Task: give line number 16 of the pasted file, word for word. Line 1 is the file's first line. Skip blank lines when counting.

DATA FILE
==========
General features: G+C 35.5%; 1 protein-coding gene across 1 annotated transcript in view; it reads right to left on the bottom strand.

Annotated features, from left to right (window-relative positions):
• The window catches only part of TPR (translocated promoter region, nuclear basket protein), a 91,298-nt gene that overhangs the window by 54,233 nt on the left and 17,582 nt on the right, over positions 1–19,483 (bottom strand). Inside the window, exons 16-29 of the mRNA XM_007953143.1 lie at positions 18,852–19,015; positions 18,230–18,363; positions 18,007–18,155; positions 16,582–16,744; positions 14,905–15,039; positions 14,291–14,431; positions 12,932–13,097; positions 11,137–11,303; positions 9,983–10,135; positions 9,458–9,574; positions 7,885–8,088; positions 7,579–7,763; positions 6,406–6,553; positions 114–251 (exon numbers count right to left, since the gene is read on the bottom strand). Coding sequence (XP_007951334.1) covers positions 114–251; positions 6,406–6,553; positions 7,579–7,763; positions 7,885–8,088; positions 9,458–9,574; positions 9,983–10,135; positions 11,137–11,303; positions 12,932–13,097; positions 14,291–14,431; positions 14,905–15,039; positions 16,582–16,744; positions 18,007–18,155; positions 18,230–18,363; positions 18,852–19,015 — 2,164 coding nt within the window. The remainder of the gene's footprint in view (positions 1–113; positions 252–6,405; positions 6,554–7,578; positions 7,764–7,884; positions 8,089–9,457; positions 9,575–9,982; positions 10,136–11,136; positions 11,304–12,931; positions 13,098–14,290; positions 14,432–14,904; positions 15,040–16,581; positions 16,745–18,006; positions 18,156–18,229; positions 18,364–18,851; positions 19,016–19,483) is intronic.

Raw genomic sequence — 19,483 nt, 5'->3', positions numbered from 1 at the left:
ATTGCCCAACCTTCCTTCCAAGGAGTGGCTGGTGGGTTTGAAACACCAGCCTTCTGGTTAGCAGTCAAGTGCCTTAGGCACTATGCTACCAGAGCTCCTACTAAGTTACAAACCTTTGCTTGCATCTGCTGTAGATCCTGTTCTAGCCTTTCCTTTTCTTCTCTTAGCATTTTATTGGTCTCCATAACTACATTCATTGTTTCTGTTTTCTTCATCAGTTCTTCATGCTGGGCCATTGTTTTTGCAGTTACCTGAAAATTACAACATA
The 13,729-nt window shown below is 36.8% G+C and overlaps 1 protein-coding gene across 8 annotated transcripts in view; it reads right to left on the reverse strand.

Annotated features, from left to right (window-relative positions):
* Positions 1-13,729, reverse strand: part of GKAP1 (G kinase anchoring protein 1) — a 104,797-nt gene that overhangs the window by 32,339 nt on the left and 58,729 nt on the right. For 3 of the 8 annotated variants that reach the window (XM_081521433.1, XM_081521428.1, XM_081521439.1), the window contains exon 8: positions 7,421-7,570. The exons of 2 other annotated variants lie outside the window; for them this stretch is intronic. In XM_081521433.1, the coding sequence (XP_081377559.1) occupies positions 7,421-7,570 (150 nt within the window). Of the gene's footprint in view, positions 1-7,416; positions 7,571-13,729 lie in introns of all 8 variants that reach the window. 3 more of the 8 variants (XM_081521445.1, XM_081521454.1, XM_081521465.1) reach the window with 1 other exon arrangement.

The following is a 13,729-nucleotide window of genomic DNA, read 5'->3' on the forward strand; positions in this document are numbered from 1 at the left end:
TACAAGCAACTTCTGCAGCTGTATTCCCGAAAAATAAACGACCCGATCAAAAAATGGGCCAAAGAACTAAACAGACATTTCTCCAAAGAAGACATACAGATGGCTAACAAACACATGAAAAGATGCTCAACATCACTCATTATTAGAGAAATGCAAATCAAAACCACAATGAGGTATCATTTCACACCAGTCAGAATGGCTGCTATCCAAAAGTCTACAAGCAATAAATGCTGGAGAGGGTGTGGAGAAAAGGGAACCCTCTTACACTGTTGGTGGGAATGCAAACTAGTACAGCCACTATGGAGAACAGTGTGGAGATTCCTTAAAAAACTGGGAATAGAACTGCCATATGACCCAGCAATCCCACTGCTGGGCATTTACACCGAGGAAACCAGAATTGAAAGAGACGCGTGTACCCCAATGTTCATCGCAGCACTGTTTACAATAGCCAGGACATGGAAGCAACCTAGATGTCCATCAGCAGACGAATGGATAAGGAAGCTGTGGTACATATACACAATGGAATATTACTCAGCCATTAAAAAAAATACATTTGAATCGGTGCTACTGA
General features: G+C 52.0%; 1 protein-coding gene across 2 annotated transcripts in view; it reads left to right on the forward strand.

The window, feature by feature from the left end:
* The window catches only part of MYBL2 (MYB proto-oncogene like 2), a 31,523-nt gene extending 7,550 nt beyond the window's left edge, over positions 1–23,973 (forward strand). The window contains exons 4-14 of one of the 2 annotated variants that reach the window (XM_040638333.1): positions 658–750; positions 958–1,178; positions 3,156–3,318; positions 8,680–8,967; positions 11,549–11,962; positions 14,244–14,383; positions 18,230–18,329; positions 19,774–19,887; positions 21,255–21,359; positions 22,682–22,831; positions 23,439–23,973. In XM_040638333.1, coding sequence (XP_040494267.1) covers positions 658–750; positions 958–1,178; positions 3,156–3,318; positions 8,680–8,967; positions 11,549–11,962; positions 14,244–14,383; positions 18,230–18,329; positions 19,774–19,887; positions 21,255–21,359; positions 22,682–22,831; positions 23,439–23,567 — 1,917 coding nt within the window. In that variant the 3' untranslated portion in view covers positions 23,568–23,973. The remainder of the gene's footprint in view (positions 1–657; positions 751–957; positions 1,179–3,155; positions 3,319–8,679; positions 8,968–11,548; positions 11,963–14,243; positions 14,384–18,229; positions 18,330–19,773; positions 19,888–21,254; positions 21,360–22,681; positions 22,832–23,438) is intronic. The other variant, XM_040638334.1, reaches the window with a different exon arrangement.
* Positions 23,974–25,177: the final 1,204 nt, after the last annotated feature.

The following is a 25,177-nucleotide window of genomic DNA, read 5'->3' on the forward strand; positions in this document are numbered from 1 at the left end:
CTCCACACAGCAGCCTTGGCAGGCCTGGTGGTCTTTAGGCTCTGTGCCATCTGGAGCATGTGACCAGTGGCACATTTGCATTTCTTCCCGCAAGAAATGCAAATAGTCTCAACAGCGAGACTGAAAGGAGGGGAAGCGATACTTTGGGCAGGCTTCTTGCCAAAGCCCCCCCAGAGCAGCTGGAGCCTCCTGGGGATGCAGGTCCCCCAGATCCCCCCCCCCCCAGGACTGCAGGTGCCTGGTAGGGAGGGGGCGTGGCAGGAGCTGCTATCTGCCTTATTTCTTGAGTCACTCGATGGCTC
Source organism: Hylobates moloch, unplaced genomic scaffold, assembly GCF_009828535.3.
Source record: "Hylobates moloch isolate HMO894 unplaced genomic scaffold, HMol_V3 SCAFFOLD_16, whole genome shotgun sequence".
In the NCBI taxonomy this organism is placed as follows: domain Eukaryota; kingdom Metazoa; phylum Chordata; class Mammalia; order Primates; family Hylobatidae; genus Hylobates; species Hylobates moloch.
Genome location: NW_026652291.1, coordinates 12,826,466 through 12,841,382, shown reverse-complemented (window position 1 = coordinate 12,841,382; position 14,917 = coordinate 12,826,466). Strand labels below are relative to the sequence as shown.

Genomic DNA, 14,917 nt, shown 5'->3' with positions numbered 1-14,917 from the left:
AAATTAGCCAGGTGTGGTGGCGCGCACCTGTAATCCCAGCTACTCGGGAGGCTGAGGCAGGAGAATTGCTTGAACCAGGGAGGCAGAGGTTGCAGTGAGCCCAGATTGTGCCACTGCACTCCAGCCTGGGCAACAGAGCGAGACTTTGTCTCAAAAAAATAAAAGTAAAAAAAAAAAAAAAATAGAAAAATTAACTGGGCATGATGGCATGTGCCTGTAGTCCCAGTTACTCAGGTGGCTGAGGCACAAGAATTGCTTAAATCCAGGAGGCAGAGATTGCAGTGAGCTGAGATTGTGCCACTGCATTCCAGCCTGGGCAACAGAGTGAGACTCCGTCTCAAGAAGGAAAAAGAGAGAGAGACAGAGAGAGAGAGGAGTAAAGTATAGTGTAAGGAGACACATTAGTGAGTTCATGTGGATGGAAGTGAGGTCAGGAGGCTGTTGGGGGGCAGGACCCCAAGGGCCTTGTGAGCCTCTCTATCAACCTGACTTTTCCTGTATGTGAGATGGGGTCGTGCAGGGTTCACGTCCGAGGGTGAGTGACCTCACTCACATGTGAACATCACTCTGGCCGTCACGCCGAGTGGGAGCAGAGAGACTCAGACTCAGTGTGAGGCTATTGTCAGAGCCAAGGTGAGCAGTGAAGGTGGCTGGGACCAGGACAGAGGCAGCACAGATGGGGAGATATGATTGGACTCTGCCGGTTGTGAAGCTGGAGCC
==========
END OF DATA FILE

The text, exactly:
CTCCACACAGCAGCCTTGGCAGGCCTGGTGGTCTTTAGGCTCTGTGCCATCTGGAGCATGTGACCAGTGGCACATTTGCATTTCTTCCCGCAAGAAATGCAAATAGTCTCAACAGCGAGACTGAAAGGAGGGGAAGCGATACTTTGGGCAGGCTTCTTGCCAAAGCCCCCCCAGAGCAGCTGGAGCCTCCTGGGGATGCAGGTCCCCCAGATCCCCCCCCCCCCAGGACTGCAGGTGCCTGGTAGGGAGGGGGCGTGGCAGGAGCTGCTATCTGCCTTATTTCTTGAGTCACTCGATGGCTC